In their study, van Rose and her colleagues
(2016) investigated the risks involved in patient safety caused by language
barriers during their hospitalization period. Moreover, they explored how language
barriers were detected, reported, and bridged in Dutch hospital care. In their
methodology, they combined quantitatitve and qualitative research approaches in
a sample of 576 ethnic minority in-patients. There were a total of 30 wards
within four urban hospitals in Denmark. Nursing and medical records of
concerned patients were reviewed and analyzed. Supplemental, yet, in-depth
interviews with healthcare providers and in-patients were also conducted. The
outputs, or data collected, were compared to patients’ self-reported Dutch
language proficiency. Experts in language interpreters also aided in data
analysis and interpretation. As a result, the researchers found that certain
hospital care situations where there is language barrier include
nursing-related activities such as administering drugs, pain and fluid balance
management, and patient-doctor conversations (regarding diagnosis, risk
communications and acute situations). More often, the relatives and significant
others of these patients served as interpreters. In such cases, professional
interpreters were not much used which could mean that professional interpreters
were not as effective (as expected) to help in resolving
language-barrier-related patient safety issues. These situations showed that
risks were possible in hospitals with patients who experience language barriers
for this gap could be serious when timeliness and promptness of delivering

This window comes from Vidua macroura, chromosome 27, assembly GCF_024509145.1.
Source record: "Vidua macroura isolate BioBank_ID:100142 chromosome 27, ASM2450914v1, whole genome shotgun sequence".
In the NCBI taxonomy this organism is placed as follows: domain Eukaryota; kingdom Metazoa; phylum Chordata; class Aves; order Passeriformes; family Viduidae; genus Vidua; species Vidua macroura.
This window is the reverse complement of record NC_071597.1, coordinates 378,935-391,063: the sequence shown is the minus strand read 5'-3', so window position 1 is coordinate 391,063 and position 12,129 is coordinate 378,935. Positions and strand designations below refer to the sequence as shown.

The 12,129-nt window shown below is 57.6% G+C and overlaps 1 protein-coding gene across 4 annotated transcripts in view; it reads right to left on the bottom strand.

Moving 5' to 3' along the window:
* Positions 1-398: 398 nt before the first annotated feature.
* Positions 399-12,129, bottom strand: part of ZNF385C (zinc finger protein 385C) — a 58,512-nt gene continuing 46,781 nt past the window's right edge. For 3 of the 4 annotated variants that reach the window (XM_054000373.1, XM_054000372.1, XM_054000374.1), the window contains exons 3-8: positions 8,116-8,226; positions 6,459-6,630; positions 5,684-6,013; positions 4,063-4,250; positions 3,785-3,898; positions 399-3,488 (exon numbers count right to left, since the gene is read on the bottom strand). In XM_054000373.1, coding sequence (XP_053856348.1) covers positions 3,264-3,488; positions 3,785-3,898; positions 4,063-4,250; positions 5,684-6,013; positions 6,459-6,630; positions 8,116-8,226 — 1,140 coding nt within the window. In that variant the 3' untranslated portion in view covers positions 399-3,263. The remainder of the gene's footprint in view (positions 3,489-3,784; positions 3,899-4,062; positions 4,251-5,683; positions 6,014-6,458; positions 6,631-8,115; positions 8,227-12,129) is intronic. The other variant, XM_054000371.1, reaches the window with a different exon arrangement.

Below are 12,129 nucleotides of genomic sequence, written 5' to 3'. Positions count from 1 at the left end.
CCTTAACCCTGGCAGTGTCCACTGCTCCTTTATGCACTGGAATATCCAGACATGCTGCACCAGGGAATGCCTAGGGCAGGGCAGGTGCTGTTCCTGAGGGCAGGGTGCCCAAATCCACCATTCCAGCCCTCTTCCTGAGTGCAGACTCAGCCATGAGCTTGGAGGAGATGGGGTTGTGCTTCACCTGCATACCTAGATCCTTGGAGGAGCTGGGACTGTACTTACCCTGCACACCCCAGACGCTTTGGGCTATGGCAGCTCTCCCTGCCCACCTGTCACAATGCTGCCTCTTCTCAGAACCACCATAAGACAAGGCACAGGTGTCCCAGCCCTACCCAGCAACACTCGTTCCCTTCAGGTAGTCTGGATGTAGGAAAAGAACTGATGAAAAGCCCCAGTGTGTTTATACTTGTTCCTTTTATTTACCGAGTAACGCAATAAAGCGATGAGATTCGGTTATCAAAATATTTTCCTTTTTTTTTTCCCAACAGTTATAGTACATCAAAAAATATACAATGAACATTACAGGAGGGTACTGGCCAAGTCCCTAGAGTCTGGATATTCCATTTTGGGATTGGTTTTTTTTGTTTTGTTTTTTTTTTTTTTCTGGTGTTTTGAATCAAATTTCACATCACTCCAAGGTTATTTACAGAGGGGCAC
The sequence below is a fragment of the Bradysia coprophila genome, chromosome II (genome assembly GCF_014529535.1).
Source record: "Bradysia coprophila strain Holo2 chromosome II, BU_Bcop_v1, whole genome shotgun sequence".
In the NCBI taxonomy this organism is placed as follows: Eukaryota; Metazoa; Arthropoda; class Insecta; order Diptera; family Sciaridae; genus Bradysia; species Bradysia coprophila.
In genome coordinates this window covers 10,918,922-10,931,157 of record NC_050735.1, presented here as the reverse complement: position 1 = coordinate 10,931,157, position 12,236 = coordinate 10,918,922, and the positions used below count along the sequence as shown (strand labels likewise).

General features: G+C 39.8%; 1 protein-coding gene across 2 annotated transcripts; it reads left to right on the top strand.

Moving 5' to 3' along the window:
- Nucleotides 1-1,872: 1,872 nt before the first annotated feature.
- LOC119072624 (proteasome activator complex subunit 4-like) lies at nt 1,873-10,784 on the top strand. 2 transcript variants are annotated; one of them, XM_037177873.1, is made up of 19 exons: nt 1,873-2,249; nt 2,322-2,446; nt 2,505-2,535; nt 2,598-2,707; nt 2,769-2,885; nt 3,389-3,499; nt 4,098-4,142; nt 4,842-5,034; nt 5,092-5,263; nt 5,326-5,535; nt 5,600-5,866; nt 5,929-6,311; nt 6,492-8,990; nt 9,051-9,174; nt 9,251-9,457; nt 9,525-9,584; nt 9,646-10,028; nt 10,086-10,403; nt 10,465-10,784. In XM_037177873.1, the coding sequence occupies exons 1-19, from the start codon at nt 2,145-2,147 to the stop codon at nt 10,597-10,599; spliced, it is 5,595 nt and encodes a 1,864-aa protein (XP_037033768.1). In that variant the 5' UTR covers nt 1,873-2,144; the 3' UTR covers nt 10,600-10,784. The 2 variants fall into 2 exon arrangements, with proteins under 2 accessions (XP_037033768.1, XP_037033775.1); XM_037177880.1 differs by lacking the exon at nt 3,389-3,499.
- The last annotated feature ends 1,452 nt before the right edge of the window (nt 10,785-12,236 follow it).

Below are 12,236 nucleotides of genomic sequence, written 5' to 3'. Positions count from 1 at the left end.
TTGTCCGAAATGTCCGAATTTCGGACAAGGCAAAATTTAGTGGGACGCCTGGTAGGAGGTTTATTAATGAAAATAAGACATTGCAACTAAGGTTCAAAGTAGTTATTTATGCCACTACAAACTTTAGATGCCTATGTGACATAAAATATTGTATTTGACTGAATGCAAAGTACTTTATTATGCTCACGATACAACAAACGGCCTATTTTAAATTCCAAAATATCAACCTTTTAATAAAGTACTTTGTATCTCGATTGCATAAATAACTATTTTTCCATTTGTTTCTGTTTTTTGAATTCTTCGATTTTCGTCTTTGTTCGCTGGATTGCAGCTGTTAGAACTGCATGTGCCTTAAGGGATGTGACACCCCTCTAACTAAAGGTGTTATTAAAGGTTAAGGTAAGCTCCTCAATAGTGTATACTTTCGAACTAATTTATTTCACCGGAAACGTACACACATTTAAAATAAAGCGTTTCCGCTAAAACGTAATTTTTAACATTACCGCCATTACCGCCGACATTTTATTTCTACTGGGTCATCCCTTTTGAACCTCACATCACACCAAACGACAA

healthcare services of addressing patient’s needs is considered. In relation to
this, the authors highlighted detecting and reporting a language barrier. As a
general comment on this article, even if the nurse has a competent level of
knowledge and skills, he or she would not still be able to deliver quality care
if he or she does not fully understand what the patient says and needs. Therefore,
finding appropriate solutions regarding language barriers experienced by
in-patients should be one of the major foci of a healthcare institution’s
policy reviews and updates as far as communication-related problems is
concerned.In a cohort research conducted by Schwei and her
fellow researchers, they considered that language barriers in healthcare is a
worldwide concern particularly in countries like Europe, Australia and Canada
(other than the United States). These states have one thing in common –
immigrants who experience language barriers in healthcare settings. In 2003,
the Bush administration has implemented a change in US’ services for LEP
(limited English proficiency) individuals. From this perspective, they aimed to
(a) describe the state of the language barrier literature in and out of the US
(from 2003 to 2010) and (b) compare studies which were conducted before and
after such policy change by the Bush administration (2003). In addition, literature
and studies outside US were reviewed to assess the global trends. Mainly literature
review was employed in their design and methods. They had two-phase review.
Phase 1 only included annotated bibliographies of 2003 (starting 1974, prior to
Bush’ implementation of changes) and phase 2 involved reviews from 2003 to 2011
(after Bush’ implementation of changes). Furthermore, criteria and parameters
set in search and classification are similar in both phases. In their result, they
found that the areas highlighted in their review included (a) access barrier,
(b) comparison study, (c) interpreting practices, (d) outcomes, and (e) patient
satisfaction. Most of these were descriptive in origin. As they expected,
studies focusing on language barriers have increased (since 2003) and this
could be attributed to the policy change by the Bush administration. Also, literatures
and studies in terms perspectives in dealing with clients who have language
barriers, the researchers revealed that it is more physician-focused within the
US but nurse-focused outside the US. As recommended in their study, problems
pertaining to language barriers in healthcare delivery system around the world
must be well-documented in order to accurately identify the problem and provide
evidence-based solutions. 

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